In its third major and field-programmable gate array (FPGA) announcement in the last 12 months, Lattice Semiconductor Corp. has introduced MachXO, a new product family that combines the key features of complex programmable logic device (PLD) and FPGA technologies in a single device.
Lattice has two parts immediately available, the MachXO256 and MachXO640. Like much of the PLD market, Lattice is pushing the MachXO family into several sectors, including telecommunications, computing, communications, medical and industrial.
“These MachXO products are based on the embedded flash and SRAM technology,” said Stan Kopec, vice president of corporate marketing at Lattice. “By combining some of the best attributes of CPLD technology and FPGA architecture, we’ve got a new type of device that we call a crossover programmable logic device because it really stands applications that in the past high-end CPLDs or low-density FPGAs would have been used for.”
Using 130-nm non-volatile embedded flash process technology, Lattice designed its MachXO family to address reverse bridging, bus interfacing and control logic in a broad range of applications. What does it take to solve reverse bridging, bus interfacing and control logic? There are a variety of requirements that typically come up, according to Gordon Hands, strategic marketing manager at Lattice, who’s responsible for the new product launch.
Hand cited several requirements, including a lot of I/Os relative to the amount of logic; the ability to easy and flexibly buffer data with temporary storage; fast pin-to-pin speeds to match microprocessor timing; and upgradeability to easily change logic. He also mentioned instant-on capability to have the logic available as the system powers up so that when the user, for instance, does the address decoding on the bus, he or she can make sure that nothing is accidentally selected, as well as low power.
“We’ve been able to address all of these in the MachXO. And we’ve been able to do it by combining features of the FPGA and CPLD domains,” Hands said. “As we look at the CPLD domain, people expect high pin-to-pin speeds, fast white logic, which takes a lot of inputs and act on them very quickly, have a high I/O to logic ration and instant-on capabilitythese are key benefits of the CPLD products.”
The MachXO family takes on several FPGA characteristics. MachXO devices are SRAM based, register intensive with a flexible memory architecture, and support embedded memory.
Since the MachXO devices are non-volatile and SRAM-based, they are highly secure. Data transfer is done inside the device, Hands said.
“In the FPGA arena, traditionally, people use look-up tables (LUT), and if you want to build a big function you have to chain them together. What we’re finding is as the silicon gets faster and faster, and the interconnect gets faster and faster, people are finding that it’s fine to build these wide functions by combing these small functions together,” he said.
The MachXO announcement is Lattice Semiconductor’s third in the field-programmable gate array (FPGA) market over the last 12 months. With Fujitsu as its foundry partner, the third largest programmable logic device (PLD) vendor has been able to make a big push in the sector. Last year, it introduced a low-cost FPGA, the LatticeEC/ECP that offers superior DDR memory support and DSP functions, as well as configuration options. And shortly after, it announced a non-volatile FPGA, the LatticeXP that is a single-chip device that is configured with its TransFR technology.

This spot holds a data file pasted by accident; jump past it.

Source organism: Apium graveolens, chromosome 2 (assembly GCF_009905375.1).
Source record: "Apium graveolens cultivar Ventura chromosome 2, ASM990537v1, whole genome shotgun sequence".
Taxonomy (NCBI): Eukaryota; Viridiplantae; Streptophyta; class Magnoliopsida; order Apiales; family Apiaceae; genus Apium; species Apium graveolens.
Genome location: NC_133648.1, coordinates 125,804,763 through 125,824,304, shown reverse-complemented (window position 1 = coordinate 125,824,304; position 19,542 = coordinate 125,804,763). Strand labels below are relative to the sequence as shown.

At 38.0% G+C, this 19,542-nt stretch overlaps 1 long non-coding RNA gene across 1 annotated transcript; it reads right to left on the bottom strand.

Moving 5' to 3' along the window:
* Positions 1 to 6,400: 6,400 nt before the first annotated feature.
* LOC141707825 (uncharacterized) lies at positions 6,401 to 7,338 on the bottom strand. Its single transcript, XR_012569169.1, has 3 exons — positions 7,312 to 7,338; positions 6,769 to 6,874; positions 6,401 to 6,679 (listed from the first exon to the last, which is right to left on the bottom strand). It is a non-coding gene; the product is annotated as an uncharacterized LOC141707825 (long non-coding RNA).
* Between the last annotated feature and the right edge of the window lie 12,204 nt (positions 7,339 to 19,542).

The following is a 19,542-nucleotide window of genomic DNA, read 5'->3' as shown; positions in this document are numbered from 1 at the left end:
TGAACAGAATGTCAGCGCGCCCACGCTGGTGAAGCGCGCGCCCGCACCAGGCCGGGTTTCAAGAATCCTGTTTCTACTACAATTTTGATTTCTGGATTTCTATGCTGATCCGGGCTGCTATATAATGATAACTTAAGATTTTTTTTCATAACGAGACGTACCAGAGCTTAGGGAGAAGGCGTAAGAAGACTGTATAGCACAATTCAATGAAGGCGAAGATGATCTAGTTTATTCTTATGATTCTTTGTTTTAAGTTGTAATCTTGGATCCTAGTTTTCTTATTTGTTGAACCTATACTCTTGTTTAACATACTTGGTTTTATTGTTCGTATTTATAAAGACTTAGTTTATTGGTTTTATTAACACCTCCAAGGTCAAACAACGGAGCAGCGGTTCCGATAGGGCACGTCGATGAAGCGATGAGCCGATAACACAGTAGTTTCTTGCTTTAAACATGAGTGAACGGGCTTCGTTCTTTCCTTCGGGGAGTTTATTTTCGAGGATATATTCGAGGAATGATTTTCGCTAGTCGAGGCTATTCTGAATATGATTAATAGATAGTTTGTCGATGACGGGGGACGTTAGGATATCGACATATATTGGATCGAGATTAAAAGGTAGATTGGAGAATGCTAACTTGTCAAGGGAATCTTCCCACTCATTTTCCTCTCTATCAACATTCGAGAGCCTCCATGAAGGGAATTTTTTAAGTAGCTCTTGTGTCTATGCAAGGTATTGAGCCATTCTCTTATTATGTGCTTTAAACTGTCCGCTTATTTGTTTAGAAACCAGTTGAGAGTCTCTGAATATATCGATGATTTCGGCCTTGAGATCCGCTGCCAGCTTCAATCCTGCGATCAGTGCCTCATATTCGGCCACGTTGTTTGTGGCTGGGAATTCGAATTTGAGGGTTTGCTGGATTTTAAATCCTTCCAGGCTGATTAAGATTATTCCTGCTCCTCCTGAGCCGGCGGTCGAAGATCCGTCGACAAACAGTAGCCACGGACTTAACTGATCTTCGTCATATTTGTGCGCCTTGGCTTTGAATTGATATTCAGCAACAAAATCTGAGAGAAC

The MachXO family also features the company’s TransFR technology, which allows engineers to update logic and designs in the field without taking their systems off-line, which is becoming increasingly important in the telecommunications, networking and server applications, Hands said.
The MachXO family of devices is based on an LUT-based architecture. With the use of 4-input LUTs to implement logic, as well as non-volatile flash plus SRAM technology, the devices are 50% cheaper per logic function compared with CPLDs, Hands said.
The technology uses a native 1.2-V logic core that is supply by ‘E’ versions of the MachXO devices for the lowest power consumption. An on-chip voltage regulator allows ‘C’ versions of the device to support 1.8-V, 2.5-V, or 3.3-V external power supplies to support legacy system power requirements.
At the core of each device is an array of look-up tables that can be used to implement logic and small distributed memories. The array is surrounded by flexible I/Os that can implement a variety of popular I/O standards, such as LVCMOS and, on the larger devices, PCI and LVDS. It features high-performance, 3.5-ns pin-to-pin speeds, and is I/O intensive with between 78 and 271 I/Os.
Four density levels have been defined for the MachXO family256, 640, 1200 and 2280 LUT devices. The MachXO1200 and MachXO2280 support one or two analog PLLs, as well as one or three 9K-bit embedded block RAM blocks, respectively, yielding 9.2-K or 27.60K bits of block of memory per device.
Pricing and availability
Samples of the MachXO256 and MachXO640 are available now. Production quantities will be available in the third quarter of this year. In quantities of 250,000 and more, the MachXO256 will cost $1.50 and the MachXO640 will cost $2.25 each.
Samples of MachXO1200 and MachXO2280 will be available in the second half of 2005, with production slated for the fourth quarter of 2005 and the first quarter of 2006, respectively.
Package options include thin quad flatpack (TQFP), 8-mm X 8-mm footprint chip-scale BGA and fine pitch BGA package styles from 100 to 324 leads.
Lattice Semiconductor Corp., 1-503-268-8000, www.latticesemi.com